Megalaga 1 - Space

Posted February 17, 2020

This tutorial is most likely not compatible with versions of SGDK above 1.70. Unfortunately, I simply do not have the capacity or ability to update them right now. Read more about it here. Sorry.

Hold up!

If you like 90s platformers, check out my new game Kid Bubblegum!

Last Updated: Dec 20 2021

Update: Changed the offset check to offset <= -256 as pointed out by Pyxel Pub (see comments below)

Welcome to another new project tutorial series on Mega Drive development! This time we’ll be creating a space shooter from scratch using SGDK, the Sega Genesis Development Kit. This is what the end result will look like:


It’s a very basic take on the genre. You have to shoot down the enemies at the top of screen and once they’re all destroyed, you’ve won the game. The enemies move left and right and you can only shoot 3 bullets at a time, so you have to get the timing down if you want to beat the game. This tutorial should serve as a good example on how to code one of the most classic of genres on Sega’s 16bit machine.

As usual, I highly recommend that beginners work through Megapong first, as that tutorial explains all the basics of Mega Drive development in more detail than this tutorial will.

And as a final note, this game will use assets created by Jonathan for his Game Creator’s Pack, so shoutout to him!

Making Space

Create a new project (feel free to use my template) and get your environment set up if you haven’t done so already.

Then, download the image file we’ll need for our tiles using the link below:

Download tile image

Unzip it and take a look. As you can see it’s 24x8 pixels big, meaning it will result in a total of 3 tiles at 8x8 pixels each. We’ll use these tiles to assemble a cool space background. Create a new folder called tiles inside the res folder of your project, then put the image in that folder. Then create a new file inside the root of the res folder and call it resources.res. Open it up and add the following line to it:

IMAGE  background  "tiles/space.bmp" FAST

This will import the image and store it under the name background. Now we’ll load the tiles in the code. First, include the resources in the project by adding the following line at the top of main.c:

#include <resources.h>

Then put the following two lines at the beginning of your main() function:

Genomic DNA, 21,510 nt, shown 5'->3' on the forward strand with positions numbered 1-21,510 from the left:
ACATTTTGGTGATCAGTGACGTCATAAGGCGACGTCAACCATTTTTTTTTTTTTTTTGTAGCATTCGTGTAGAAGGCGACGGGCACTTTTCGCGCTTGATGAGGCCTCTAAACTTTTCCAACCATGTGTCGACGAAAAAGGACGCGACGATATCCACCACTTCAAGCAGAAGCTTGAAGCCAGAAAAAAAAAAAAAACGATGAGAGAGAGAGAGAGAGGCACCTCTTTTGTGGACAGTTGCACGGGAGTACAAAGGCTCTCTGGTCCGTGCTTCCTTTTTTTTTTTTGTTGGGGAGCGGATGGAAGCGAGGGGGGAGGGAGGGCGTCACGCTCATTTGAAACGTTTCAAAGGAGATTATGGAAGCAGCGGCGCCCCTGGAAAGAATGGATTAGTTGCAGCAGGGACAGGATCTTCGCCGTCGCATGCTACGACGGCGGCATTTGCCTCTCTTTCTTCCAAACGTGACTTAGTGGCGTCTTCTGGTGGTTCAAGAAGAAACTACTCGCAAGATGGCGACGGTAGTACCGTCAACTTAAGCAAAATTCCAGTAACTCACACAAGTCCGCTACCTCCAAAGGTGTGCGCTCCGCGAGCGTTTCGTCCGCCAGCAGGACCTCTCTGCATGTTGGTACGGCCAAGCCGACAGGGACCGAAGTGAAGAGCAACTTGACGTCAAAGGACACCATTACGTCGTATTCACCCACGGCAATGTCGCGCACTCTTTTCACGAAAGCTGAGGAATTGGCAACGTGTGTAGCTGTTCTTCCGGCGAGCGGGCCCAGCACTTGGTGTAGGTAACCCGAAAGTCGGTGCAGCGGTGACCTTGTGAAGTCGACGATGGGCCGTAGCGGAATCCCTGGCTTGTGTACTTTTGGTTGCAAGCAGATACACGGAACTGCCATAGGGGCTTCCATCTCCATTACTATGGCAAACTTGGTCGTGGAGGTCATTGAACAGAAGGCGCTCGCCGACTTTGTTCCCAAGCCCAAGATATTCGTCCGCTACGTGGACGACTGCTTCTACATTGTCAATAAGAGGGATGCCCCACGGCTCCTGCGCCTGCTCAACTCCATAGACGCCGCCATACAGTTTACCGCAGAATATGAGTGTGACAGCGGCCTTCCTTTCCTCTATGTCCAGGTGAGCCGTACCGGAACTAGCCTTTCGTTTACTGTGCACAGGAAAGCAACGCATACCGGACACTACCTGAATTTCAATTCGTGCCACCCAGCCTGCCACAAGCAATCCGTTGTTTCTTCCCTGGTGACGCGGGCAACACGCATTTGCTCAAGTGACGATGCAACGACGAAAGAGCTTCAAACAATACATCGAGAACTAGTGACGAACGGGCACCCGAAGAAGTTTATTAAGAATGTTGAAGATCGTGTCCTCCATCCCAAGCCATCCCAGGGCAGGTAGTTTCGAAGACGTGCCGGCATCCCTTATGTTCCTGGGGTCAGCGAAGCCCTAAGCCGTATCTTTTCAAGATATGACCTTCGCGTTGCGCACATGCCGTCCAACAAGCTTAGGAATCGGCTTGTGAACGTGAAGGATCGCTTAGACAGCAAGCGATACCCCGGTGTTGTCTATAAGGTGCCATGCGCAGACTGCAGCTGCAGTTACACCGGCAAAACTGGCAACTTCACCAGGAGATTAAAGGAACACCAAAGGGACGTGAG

VDP_setPalette(PAL1, background.palette->data);

This will load the tiles of our background image into memory, starting at index 1. Since the image contained three tiles, we can now access them via the indexes 1, 2 and 3. After loading the tileset, we grab its palette data and save it into PAL1. This one image file actually contains all the colors we’ll need for this game. Usually it’s common to use a different palette for sprites, but since we’re making a very simple game we can be efficient. It’s a good habit to get into when developing on older hardware!

Now to put our tiles on screen. We could assemble the tiles by hand, but let’s make it more interesting (and easy) by generating a random space background each time the game is started. We’ll achieve this with a for loop that will randomly pick one of the three tiles, then place it on the screen. The first tile will get preference, as it’s just empty space and we don’t want the background in our game to be cluttered with too many stars. It would end up looking more like white noise than the vast emptiness of space.

So let’s do this. First of all, define these variables in main() so we can use them for our loop:

int i = 0;
int thex = 0;
int they = 0;
int val = 1;

Then create the loop:

for( i=0; i < 1280; i++){


As you can see, we’re looping up to a value of 1280. Why that number? We want to cover the whole screen with tiles, and the Mega Drive has a resolution of 40 x 32 tiles. Multiply that, and you get 1280!

We’ll want to place each tile individually, so we’ll need to know the x- and y-coordinates of where we want to put them. But since we’re simply looping through all the tiles from first to last, we’ll have to use a little trick to get those coordinates. Put this at the beginning of the loop: